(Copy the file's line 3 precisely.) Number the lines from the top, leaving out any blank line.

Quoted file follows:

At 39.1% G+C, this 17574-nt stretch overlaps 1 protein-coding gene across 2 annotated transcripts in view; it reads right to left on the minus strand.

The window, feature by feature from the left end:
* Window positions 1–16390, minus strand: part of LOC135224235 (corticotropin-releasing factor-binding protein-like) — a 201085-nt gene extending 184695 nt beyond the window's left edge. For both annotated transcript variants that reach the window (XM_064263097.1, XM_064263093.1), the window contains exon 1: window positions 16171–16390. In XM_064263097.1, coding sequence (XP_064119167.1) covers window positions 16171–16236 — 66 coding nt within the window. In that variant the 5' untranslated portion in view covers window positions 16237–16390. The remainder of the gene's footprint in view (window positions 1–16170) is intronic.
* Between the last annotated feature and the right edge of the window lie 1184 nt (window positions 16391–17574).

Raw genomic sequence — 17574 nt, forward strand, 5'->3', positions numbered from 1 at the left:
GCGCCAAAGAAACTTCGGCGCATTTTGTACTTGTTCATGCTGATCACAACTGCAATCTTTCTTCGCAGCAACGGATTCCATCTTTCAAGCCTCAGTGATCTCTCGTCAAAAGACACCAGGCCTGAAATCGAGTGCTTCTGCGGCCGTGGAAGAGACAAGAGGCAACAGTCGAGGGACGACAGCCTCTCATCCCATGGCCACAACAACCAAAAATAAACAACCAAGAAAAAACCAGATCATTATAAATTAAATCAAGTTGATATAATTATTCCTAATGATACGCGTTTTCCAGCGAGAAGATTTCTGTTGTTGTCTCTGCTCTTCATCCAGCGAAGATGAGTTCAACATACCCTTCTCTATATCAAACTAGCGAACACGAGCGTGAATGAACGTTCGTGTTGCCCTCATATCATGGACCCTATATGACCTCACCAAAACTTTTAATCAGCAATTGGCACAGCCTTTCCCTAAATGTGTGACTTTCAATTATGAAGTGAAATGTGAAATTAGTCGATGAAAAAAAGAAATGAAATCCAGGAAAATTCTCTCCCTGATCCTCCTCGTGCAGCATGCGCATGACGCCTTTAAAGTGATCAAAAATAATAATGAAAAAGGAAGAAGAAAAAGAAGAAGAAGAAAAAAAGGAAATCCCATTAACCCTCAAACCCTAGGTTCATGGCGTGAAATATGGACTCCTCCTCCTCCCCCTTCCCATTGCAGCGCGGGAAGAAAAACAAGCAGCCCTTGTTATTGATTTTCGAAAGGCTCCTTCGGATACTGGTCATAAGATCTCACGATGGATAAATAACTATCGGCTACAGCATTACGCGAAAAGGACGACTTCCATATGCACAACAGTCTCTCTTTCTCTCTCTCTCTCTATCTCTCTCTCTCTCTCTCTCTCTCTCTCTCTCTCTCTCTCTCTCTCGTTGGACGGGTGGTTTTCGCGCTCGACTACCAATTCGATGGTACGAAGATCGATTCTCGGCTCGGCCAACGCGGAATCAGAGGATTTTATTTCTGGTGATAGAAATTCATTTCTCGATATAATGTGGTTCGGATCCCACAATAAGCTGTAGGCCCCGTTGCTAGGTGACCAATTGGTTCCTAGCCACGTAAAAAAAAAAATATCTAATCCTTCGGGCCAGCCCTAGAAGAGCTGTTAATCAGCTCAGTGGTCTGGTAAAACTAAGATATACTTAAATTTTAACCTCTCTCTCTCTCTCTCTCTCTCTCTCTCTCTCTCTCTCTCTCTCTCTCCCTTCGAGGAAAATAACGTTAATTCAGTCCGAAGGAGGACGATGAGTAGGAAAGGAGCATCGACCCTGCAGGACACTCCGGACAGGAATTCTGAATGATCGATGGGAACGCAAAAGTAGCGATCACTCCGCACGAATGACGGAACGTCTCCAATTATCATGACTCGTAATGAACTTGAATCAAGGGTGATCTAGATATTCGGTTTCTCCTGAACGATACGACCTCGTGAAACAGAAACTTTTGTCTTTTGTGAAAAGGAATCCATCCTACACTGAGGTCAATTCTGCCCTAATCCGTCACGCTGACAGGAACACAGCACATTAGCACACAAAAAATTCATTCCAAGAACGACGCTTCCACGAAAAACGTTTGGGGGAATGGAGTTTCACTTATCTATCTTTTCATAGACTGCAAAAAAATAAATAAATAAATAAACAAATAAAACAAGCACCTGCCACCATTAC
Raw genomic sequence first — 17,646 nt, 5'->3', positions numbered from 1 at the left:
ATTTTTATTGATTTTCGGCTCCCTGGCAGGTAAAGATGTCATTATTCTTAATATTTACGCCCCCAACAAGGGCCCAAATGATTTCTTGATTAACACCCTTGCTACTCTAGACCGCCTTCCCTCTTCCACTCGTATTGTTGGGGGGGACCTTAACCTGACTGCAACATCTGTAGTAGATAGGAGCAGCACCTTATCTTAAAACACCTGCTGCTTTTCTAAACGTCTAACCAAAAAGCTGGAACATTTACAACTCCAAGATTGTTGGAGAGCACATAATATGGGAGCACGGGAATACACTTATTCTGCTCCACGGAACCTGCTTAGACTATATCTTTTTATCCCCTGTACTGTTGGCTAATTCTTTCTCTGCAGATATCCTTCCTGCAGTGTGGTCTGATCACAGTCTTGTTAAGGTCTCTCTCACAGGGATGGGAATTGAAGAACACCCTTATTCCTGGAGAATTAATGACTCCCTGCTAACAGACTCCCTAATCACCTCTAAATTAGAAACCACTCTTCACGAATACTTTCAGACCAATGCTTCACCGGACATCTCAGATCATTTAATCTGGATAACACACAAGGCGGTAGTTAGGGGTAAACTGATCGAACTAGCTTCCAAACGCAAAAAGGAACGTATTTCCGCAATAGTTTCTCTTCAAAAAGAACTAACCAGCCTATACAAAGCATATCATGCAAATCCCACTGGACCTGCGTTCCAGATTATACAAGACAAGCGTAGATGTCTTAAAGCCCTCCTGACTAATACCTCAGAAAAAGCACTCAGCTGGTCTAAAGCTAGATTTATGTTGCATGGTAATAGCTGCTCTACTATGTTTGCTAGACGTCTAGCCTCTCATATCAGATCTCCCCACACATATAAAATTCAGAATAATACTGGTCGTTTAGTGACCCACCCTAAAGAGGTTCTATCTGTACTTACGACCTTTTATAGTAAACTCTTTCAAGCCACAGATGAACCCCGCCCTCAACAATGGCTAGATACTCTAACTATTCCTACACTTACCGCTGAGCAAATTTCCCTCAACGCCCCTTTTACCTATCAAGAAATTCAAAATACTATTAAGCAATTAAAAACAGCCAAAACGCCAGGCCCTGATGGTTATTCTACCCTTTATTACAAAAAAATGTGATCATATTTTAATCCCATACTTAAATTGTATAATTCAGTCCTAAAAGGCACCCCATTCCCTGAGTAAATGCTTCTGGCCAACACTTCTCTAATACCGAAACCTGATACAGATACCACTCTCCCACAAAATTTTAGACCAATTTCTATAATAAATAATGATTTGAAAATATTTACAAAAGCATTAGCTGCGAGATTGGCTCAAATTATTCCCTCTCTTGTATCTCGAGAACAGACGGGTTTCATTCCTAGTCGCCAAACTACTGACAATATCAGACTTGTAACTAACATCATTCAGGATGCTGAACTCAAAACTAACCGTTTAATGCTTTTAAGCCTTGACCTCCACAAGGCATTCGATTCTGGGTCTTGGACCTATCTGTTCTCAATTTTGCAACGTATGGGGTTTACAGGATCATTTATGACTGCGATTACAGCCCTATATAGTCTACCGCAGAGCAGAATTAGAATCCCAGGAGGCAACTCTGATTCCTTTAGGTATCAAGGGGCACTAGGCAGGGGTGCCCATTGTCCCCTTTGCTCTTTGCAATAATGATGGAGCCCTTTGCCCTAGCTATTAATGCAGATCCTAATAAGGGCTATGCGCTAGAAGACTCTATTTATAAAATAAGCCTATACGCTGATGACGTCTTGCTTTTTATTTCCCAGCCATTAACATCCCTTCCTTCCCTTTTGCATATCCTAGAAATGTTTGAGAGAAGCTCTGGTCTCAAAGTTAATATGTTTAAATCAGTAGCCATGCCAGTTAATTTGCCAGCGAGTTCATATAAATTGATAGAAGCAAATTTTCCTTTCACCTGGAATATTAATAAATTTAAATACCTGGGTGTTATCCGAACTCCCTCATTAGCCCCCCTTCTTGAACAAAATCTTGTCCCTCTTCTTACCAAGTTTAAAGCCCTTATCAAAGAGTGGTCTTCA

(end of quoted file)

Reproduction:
* Window positions 1–16390, minus strand: part of LOC135224235 (corticotropin-releasing factor-binding protein-like) — a 201085-nt gene extending 184695 nt beyond the window's left edge. For both annotated transcript variants that reach the window (XM_064263097.1, XM_064263093.1), the window contains exon 1: window positions 16171–16390. In XM_064263097.1, coding sequence (XP_064119167.1) covers window positions 16171–16236 — 66 coding nt within the window. In that variant the 5' untranslated portion in view covers window positions 16237–16390. The remainder of the gene's footprint in view (window positions 1–16170) is intronic.